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7. Glædelig Jul

How will you be celebrating Christmas this year – if it’s in Denmark, there’ll be lots of ‘hygge’.

This year a college in London started instructing students in the Danish concept of “hygge” – the feeling of contentment and snugness that is largely created by the combination of traditional food, good company and candlelight.

 Hygge – feeling of contentment or snugness


“Hygge” is an integral part of Danish culture and is said to be one of the reasons why the Danes are regularly judged to be among the happiest nations in the world (Source: 'World Happiness Report 2015').

Christmas in Denmark encapsulates “hygge”. Visit almost any Danish home in December and you will be struck by how “hyggeligt” the atmosphere is: instead of garlands of tinsel and streamers of Christmas cards, small “nisse” figures (elves) take their place among freshly cut fir, garlands of Danish flags, red and white hearts and cornets filled with sweets. The Christmas tree is decorated either on the day before Christmas Eve or on Christmas Eve itself and, turning a blind eye to the risks involved, usually with live candles.

 Living Danishly

“Hygge isn’t just a middle-class thing,” says Helen Russell, author of The Year of Living Danishly: Uncovering the Secrets of the World’s Happiest Country. “Absolutely everyone’s at it from my dustbin man to the mayor. “Hygge” is so crucial to living Danishly that the other day on the motorway I saw a camper van driving along with lit candles in the windows. This is probably illegal but Vikings don’t tend to be too hung up on health and safety.”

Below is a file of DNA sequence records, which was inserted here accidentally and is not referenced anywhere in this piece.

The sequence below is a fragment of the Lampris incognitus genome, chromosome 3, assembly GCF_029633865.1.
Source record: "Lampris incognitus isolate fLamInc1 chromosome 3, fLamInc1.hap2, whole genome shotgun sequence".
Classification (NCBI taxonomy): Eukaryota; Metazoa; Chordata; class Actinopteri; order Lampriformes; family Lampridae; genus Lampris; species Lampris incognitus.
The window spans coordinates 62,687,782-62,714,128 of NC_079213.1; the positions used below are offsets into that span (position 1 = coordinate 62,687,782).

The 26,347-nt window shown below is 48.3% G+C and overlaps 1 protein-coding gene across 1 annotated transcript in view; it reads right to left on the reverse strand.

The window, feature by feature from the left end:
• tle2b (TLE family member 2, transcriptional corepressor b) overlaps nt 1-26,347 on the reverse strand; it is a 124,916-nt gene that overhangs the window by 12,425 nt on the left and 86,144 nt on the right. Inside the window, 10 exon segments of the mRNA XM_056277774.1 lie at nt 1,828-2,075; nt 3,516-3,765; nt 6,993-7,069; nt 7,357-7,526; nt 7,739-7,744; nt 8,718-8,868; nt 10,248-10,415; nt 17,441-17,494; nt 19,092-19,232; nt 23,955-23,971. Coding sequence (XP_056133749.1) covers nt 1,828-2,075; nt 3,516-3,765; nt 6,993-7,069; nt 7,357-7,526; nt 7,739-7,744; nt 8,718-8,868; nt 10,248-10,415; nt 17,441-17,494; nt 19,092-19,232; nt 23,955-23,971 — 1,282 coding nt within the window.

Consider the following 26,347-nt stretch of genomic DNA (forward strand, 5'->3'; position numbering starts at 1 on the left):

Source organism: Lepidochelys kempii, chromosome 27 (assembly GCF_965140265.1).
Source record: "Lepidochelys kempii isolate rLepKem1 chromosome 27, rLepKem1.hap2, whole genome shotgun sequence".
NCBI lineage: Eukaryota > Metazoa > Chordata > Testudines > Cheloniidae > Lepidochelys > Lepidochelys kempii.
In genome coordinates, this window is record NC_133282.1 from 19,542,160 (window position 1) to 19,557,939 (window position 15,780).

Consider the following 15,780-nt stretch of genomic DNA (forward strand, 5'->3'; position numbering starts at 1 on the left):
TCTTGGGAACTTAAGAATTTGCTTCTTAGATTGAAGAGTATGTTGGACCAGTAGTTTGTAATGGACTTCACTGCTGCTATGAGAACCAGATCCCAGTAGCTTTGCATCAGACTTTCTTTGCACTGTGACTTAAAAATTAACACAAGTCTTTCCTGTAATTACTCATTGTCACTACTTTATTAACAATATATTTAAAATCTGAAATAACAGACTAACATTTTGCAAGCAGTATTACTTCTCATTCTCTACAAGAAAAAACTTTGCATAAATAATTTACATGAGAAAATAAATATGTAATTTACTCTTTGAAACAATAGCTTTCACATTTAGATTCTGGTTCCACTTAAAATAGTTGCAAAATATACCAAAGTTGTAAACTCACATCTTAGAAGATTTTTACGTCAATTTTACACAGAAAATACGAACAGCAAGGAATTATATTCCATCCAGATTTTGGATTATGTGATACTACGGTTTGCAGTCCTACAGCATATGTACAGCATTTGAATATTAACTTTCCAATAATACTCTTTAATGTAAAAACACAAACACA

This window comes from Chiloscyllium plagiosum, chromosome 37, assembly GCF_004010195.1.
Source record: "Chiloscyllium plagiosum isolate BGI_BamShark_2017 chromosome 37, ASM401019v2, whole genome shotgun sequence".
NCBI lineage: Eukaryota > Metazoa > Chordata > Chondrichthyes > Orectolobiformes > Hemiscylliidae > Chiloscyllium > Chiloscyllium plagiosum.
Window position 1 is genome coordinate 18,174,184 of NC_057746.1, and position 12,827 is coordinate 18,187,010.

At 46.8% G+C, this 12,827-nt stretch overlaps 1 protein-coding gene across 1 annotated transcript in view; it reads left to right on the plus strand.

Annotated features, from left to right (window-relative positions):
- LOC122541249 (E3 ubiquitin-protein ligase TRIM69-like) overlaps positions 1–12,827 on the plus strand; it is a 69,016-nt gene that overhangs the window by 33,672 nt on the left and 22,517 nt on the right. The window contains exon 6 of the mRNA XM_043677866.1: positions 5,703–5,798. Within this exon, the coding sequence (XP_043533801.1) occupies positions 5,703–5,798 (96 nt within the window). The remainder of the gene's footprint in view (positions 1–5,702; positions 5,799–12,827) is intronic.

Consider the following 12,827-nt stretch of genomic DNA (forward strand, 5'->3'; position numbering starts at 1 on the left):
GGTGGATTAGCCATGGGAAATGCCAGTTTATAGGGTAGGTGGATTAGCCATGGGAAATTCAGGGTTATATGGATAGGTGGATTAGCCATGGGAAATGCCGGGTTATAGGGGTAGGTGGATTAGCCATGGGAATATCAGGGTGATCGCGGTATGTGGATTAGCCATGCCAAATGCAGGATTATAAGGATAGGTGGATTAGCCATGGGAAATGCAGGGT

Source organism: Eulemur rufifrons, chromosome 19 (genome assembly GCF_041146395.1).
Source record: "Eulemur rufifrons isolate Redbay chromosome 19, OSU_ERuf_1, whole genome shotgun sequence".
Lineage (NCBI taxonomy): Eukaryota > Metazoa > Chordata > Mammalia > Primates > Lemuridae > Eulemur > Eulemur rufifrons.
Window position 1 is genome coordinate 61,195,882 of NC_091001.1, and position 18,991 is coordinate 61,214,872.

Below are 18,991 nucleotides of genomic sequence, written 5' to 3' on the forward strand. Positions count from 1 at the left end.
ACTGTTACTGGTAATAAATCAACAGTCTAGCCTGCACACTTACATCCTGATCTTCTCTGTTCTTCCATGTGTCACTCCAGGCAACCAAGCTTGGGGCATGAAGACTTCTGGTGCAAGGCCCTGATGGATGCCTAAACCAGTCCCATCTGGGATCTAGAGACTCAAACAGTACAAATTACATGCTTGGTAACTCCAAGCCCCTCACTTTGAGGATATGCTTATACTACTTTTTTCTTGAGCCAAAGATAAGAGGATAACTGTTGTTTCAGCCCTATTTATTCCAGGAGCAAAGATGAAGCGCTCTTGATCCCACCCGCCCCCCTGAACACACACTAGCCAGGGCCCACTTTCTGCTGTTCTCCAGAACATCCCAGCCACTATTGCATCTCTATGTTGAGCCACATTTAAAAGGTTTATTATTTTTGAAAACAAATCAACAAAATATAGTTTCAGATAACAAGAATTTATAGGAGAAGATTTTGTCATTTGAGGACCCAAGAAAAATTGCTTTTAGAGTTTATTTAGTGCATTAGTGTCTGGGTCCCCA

‘Dinner for one’


Part of what makes the Danish Christmas so “hyggelig” is the food and all the traditions that go with it. Nothing much changes from year to year. In fact, the Danes get an enormous buzz out of watching the 1963 comedy sketch 'Dinner for one', which has been shown on Danish TV at Christmas time ever since 1981. The verbal exchange between the two characters – “same procedure as last year..” – just about sums up the festivities for most Danes.

 Flæskesteg – roast pork with crackling


Christmas Eve is when presents are exchanged and families and friends sit down for their traditional Christmas dinner. Roast duck and/or roast pork with crackling (flæskesteg) is served with white and brown potatoes (fried in butter and sugar), red cabbage and brown sauce. Another traditional favourite is roast goose served with rice porridge, cinnamon and dark sweet beer (hvidtøl/nisseøl). Instead of Christmas pudding, the Danes tuck into “Risalamande” or rice pudding, chopped almonds and cherry sauce. Usually a whole almond is included and the person who finds it wins a small prize, often a marzipan pig.


 Risalamande - rice pudding with almonds and cherry sauce

The pig also features heavily in the Danes’ Christmas lunch on Christmas Day. With not a stuffed turkey in sight, Danish tables are laden with marinated herrings, smoked eel, smoked and rimmed (sugar, salt, and dill) salmon, æbleflæsk (pork belly in apple and onion), ribbensteg (roast pork), skinke med grønlangkål og brunede kartofler (smoked and salted ham with stewed kale and brown potatoes), lun leverpostej med bacon og champignoner (warm liver paste with bacon and mushrooms) and rullepølse (rolled sausage). And if you’re not bursting at the seams after that, there are all the homemade Danish cakes and biscuits to try – brune kager (brown cakes), vanillekranse (vanilla swirls), pebernødder (peppernuts), honningkager (honey cakes) and lots of marzipan and nougat.

Also in keeping with tradition is the launch on the first Friday in November (known as J Day) of Tuborg’s Christmas beer - Julebryg. It’s darker and stronger than traditional lager, and is given an extra punch when accompanied by a glass or two of Linie Aquavit, which is matured at sea.

An outpouring of tradition and “hygge” - to quote Hans Christian Andersen - a Danish Christmas is “magnificent, quite unforgettably magnificent”.


 Happy Christmas to all our readers